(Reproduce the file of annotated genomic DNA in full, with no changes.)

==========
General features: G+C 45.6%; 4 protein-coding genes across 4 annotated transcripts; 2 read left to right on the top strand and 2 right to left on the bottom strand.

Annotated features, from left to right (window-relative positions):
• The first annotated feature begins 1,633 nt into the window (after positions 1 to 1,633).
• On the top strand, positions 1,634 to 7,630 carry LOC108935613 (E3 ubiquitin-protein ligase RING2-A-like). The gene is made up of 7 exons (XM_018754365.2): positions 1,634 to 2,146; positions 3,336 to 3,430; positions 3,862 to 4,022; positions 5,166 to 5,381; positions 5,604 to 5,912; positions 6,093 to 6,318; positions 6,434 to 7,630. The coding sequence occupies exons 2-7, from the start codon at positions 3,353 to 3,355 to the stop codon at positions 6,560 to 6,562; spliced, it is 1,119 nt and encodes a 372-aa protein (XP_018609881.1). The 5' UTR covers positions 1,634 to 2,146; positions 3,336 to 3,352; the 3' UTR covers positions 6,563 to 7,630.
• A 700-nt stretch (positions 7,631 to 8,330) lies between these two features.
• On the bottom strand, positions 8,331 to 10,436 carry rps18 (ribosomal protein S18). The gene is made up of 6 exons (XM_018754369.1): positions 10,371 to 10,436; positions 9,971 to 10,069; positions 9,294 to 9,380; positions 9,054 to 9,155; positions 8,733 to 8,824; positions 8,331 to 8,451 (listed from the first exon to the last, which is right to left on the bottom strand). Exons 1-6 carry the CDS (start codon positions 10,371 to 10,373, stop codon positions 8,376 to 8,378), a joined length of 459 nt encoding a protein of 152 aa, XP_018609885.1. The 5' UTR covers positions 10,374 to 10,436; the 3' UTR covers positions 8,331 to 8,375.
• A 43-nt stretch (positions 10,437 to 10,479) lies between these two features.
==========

General features: G+C 45.6%; 4 protein-coding genes across 4 annotated transcripts; 2 read left to right on the top strand and 2 right to left on the bottom strand.

Annotated features, from left to right (window-relative positions):
• The first annotated feature begins 1,633 nt into the window (after positions 1 to 1,633).
• On the top strand, positions 1,634 to 7,630 carry LOC108935613 (E3 ubiquitin-protein ligase RING2-A-like). The gene is made up of 7 exons (XM_018754365.2): positions 1,634 to 2,146; positions 3,336 to 3,430; positions 3,862 to 4,022; positions 5,166 to 5,381; positions 5,604 to 5,912; positions 6,093 to 6,318; positions 6,434 to 7,630. The coding sequence occupies exons 2-7, from the start codon at positions 3,353 to 3,355 to the stop codon at positions 6,560 to 6,562; spliced, it is 1,119 nt and encodes a 372-aa protein (XP_018609881.1). The 5' UTR covers positions 1,634 to 2,146; positions 3,336 to 3,352; the 3' UTR covers positions 6,563 to 7,630.
• A 700-nt stretch (positions 7,631 to 8,330) lies between these two features.
• On the bottom strand, positions 8,331 to 10,436 carry rps18 (ribosomal protein S18). The gene is made up of 6 exons (XM_018754369.1): positions 10,371 to 10,436; positions 9,971 to 10,069; positions 9,294 to 9,380; positions 9,054 to 9,155; positions 8,733 to 8,824; positions 8,331 to 8,451 (listed from the first exon to the last, which is right to left on the bottom strand). Exons 1-6 carry the CDS (start codon positions 10,371 to 10,373, stop codon positions 8,376 to 8,378), a joined length of 459 nt encoding a protein of 152 aa, XP_018609885.1. The 5' UTR covers positions 10,374 to 10,436; the 3' UTR covers positions 8,331 to 8,375.
• A 43-nt stretch (positions 10,437 to 10,479) lies between these two features.